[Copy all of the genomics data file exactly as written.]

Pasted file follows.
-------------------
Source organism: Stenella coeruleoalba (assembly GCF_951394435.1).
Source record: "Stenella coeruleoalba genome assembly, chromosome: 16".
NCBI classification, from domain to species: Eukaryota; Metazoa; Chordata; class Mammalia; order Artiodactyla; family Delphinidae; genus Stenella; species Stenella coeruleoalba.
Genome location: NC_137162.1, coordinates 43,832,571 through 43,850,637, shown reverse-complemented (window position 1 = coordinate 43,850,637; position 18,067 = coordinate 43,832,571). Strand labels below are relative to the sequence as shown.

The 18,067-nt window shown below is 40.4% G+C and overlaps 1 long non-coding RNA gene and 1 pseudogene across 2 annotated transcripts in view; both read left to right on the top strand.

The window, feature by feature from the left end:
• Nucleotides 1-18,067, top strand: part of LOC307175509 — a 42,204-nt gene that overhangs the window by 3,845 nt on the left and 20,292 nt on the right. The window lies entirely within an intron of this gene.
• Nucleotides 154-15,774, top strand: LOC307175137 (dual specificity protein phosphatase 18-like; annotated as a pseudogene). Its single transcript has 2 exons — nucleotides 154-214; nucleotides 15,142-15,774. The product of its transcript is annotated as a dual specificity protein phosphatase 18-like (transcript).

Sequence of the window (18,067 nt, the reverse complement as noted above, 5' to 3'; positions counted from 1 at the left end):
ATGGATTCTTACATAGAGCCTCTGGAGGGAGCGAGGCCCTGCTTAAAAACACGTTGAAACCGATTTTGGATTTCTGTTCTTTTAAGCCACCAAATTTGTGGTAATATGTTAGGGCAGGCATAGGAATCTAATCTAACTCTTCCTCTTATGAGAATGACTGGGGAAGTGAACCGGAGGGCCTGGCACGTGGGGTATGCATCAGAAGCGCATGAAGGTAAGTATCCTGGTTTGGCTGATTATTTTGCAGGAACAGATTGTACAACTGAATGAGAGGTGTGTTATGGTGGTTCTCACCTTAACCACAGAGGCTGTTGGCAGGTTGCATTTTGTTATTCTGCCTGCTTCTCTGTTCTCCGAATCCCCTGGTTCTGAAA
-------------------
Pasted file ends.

Source organism: Stenella coeruleoalba (assembly GCF_951394435.1).
Source record: "Stenella coeruleoalba genome assembly, chromosome: 16".
NCBI classification, from domain to species: Eukaryota; Metazoa; Chordata; class Mammalia; order Artiodactyla; family Delphinidae; genus Stenella; species Stenella coeruleoalba.
Genome location: NC_137162.1, coordinates 43,832,571 through 43,850,637, shown reverse-complemented (window position 1 = coordinate 43,850,637; position 18,067 = coordinate 43,832,571). Strand labels below are relative to the sequence as shown.

The 18,067-nt window shown below is 40.4% G+C and overlaps 1 long non-coding RNA gene and 1 pseudogene across 2 annotated transcripts in view; both read left to right on the top strand.

The window, feature by feature from the left end:
• Nucleotides 1-18,067, top strand: part of LOC307175509 — a 42,204-nt gene that overhangs the window by 3,845 nt on the left and 20,292 nt on the right. The window lies entirely within an intron of this gene.
• Nucleotides 154-15,774, top strand: LOC307175137 (dual specificity protein phosphatase 18-like; annotated as a pseudogene). Its single transcript has 2 exons — nucleotides 154-214; nucleotides 15,142-15,774. The product of its transcript is annotated as a dual specificity protein phosphatase 18-like (transcript).

Sequence of the window (18,067 nt, the reverse complement as noted above, 5' to 3'; positions counted from 1 at the left end):
ATGGATTCTTACATAGAGCCTCTGGAGGGAGCGAGGCCCTGCTTAAAAACACGTTGAAACCGATTTTGGATTTCTGTTCTTTTAAGCCACCAAATTTGTGGTAATATGTTAGGGCAGGCATAGGAATCTAATCTAACTCTTCCTCTTATGAGAATGACTGGGGAAGTGAACCGGAGGGCCTGGCACGTGGGGTATGCATCAGAAGCGCATGAAGGTAAGTATCCTGGTTTGGCTGATTATTTTGCAGGAACAGATTGTACAACTGAATGAGAGGTGTGTTATGGTGGTTCTCACCTTAACCACAGAGGCTGTTGGCAGGTTGCATTTTGTTATTCTGCCTGCTTCTCTGTTCTCCGAATCCCCTGGTTCTGAAA